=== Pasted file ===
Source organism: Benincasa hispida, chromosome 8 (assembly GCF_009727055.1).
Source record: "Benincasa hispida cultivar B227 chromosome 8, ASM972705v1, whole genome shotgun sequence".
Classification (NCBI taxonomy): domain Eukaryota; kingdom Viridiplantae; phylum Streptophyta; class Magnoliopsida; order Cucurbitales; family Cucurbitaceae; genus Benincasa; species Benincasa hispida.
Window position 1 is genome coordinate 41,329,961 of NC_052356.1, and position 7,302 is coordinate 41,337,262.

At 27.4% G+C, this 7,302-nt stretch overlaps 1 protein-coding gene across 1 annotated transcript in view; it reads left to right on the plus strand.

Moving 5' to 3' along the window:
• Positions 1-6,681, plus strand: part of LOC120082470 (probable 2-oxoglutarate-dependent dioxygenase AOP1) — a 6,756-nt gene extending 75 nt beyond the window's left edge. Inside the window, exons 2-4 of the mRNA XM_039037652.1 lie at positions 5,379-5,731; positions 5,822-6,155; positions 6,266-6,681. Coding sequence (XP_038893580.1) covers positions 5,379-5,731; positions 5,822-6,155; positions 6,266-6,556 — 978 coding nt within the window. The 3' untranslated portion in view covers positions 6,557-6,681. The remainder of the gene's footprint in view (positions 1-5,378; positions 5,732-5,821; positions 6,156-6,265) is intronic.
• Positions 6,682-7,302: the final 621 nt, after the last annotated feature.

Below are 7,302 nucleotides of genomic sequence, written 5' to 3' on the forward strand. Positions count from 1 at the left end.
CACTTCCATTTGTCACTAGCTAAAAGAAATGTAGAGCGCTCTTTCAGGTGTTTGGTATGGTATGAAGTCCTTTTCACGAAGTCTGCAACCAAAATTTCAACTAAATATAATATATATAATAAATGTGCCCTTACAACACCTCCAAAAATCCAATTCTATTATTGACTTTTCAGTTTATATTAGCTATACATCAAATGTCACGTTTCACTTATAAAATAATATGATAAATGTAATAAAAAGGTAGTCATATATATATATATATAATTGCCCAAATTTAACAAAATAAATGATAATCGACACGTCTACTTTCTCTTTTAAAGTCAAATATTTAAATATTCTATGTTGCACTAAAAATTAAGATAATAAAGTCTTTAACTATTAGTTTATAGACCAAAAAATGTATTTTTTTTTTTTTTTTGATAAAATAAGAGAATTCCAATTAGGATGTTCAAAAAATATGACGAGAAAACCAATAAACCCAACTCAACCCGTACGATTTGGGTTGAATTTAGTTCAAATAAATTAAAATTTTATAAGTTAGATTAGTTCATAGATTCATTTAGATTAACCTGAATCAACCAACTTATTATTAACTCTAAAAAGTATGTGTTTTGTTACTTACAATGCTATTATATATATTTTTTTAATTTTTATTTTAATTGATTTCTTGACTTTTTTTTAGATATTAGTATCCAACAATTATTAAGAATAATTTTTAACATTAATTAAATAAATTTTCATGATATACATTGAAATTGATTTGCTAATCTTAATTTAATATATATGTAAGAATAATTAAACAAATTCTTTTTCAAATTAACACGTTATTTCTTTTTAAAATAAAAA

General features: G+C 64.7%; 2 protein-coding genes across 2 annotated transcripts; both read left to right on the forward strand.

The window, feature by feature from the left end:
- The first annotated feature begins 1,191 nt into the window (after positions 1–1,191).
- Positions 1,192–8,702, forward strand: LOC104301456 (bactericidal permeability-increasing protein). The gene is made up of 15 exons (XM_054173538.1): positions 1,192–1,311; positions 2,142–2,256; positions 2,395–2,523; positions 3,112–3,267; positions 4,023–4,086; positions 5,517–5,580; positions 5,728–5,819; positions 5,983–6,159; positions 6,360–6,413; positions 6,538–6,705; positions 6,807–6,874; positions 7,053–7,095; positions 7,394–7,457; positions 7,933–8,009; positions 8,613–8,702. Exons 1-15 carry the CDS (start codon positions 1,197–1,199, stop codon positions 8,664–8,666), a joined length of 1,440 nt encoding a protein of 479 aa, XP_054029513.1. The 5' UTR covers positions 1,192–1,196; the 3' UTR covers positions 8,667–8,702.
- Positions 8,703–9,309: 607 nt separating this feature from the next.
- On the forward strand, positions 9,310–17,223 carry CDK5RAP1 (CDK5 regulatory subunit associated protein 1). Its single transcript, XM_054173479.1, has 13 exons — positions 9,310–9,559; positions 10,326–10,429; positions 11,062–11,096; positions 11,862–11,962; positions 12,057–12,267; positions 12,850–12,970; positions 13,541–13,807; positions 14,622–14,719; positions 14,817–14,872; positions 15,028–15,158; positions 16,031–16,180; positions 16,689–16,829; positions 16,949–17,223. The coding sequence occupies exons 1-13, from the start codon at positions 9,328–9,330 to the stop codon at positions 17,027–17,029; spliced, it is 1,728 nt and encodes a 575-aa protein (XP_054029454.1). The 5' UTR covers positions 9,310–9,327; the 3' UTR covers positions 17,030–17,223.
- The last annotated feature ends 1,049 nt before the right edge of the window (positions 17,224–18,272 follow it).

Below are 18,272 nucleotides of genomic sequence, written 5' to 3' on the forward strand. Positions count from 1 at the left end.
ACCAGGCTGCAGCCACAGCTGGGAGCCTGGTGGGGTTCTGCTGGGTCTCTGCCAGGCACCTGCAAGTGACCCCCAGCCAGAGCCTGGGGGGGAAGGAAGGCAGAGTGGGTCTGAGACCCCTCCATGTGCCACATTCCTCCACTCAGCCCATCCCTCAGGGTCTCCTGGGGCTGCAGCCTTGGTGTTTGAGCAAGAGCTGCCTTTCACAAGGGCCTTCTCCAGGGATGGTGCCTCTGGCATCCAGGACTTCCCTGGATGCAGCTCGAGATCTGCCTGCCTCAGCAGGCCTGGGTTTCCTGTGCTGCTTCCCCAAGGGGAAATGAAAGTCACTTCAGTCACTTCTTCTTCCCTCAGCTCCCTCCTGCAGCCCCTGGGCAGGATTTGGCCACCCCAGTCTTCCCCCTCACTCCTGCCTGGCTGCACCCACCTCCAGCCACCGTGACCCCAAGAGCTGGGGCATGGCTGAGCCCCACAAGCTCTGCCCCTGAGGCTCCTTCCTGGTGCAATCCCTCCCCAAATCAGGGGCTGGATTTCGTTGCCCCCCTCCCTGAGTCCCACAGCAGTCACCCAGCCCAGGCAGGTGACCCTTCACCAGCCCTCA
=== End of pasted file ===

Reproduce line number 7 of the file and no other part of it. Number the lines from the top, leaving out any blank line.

• Positions 1-6,681, plus strand: part of LOC120082470 (probable 2-oxoglutarate-dependent dioxygenase AOP1) — a 6,756-nt gene extending 75 nt beyond the window's left edge. Inside the window, exons 2-4 of the mRNA XM_039037652.1 lie at positions 5,379-5,731; positions 5,822-6,155; positions 6,266-6,681. Coding sequence (XP_038893580.1) covers positions 5,379-5,731; positions 5,822-6,155; positions 6,266-6,556 — 978 coding nt within the window. The 3' untranslated portion in view covers positions 6,557-6,681. The remainder of the gene's footprint in view (positions 1-5,378; positions 5,732-5,821; positions 6,156-6,265) is intronic.